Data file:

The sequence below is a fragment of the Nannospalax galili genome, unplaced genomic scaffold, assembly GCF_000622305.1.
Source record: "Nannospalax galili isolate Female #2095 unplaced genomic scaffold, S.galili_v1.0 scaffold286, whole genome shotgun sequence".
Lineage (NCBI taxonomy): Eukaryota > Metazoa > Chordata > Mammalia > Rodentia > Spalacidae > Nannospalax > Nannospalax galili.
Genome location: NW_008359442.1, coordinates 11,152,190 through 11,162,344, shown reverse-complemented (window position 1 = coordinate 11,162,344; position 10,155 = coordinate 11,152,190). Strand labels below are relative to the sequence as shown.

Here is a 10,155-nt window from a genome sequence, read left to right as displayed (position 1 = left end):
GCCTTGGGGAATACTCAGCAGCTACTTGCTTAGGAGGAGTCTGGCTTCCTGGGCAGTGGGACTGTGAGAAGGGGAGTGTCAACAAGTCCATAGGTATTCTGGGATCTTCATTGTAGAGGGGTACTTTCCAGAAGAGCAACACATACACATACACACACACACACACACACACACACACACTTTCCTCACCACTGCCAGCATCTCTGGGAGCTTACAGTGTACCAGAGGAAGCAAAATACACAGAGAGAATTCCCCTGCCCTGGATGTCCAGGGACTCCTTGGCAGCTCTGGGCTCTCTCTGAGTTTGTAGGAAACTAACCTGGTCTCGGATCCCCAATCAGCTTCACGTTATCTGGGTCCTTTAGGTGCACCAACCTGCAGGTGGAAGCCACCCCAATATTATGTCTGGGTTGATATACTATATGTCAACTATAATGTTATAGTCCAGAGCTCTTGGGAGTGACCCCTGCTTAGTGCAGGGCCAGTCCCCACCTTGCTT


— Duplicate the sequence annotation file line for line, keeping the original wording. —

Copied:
The sequence below is a fragment of the Nannospalax galili genome, unplaced genomic scaffold, assembly GCF_000622305.1.
Source record: "Nannospalax galili isolate Female #2095 unplaced genomic scaffold, S.galili_v1.0 scaffold286, whole genome shotgun sequence".
Lineage (NCBI taxonomy): Eukaryota > Metazoa > Chordata > Mammalia > Rodentia > Spalacidae > Nannospalax > Nannospalax galili.
Genome location: NW_008359442.1, coordinates 11,152,190 through 11,162,344, shown reverse-complemented (window position 1 = coordinate 11,162,344; position 10,155 = coordinate 11,152,190). Strand labels below are relative to the sequence as shown.

Here is a 10,155-nt window from a genome sequence, read left to right as displayed (position 1 = left end):
GCCTTGGGGAATACTCAGCAGCTACTTGCTTAGGAGGAGTCTGGCTTCCTGGGCAGTGGGACTGTGAGAAGGGGAGTGTCAACAAGTCCATAGGTATTCTGGGATCTTCATTGTAGAGGGGTACTTTCCAGAAGAGCAACACATACACATACACACACACACACACACACACACACACACTTTCCTCACCACTGCCAGCATCTCTGGGAGCTTACAGTGTACCAGAGGAAGCAAAATACACAGAGAGAATTCCCCTGCCCTGGATGTCCAGGGACTCCTTGGCAGCTCTGGGCTCTCTCTGAGTTTGTAGGAAACTAACCTGGTCTCGGATCCCCAATCAGCTTCACGTTATCTGGGTCCTTTAGGTGCACCAACCTGCAGGTGGAAGCCACCCCAATATTATGTCTGGGTTGATATACTATATGTCAACTATAATGTTATAGTCCAGAGCTCTTGGGAGTGACCCCTGCTTAGTGCAGGGCCAGTCCCCACCTTGCTT